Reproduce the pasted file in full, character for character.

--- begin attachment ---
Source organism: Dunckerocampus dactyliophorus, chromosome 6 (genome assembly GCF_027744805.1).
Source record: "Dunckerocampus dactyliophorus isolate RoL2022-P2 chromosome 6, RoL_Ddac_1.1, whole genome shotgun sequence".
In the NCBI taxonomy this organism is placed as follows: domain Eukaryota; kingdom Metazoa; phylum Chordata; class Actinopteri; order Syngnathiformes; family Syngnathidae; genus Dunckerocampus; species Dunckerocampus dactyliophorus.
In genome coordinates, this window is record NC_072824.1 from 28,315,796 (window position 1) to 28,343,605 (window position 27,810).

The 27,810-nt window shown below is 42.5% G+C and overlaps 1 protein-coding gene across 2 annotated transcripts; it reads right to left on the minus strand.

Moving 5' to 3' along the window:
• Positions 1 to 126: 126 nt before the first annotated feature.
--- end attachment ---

Source organism: Dunckerocampus dactyliophorus, chromosome 6 (genome assembly GCF_027744805.1).
Source record: "Dunckerocampus dactyliophorus isolate RoL2022-P2 chromosome 6, RoL_Ddac_1.1, whole genome shotgun sequence".
In the NCBI taxonomy this organism is placed as follows: domain Eukaryota; kingdom Metazoa; phylum Chordata; class Actinopteri; order Syngnathiformes; family Syngnathidae; genus Dunckerocampus; species Dunckerocampus dactyliophorus.
In genome coordinates, this window is record NC_072824.1 from 28,315,796 (window position 1) to 28,343,605 (window position 27,810).

The 27,810-nt window shown below is 42.5% G+C and overlaps 1 protein-coding gene across 2 annotated transcripts; it reads right to left on the minus strand.

Moving 5' to 3' along the window:
• Positions 1 to 126: 126 nt before the first annotated feature.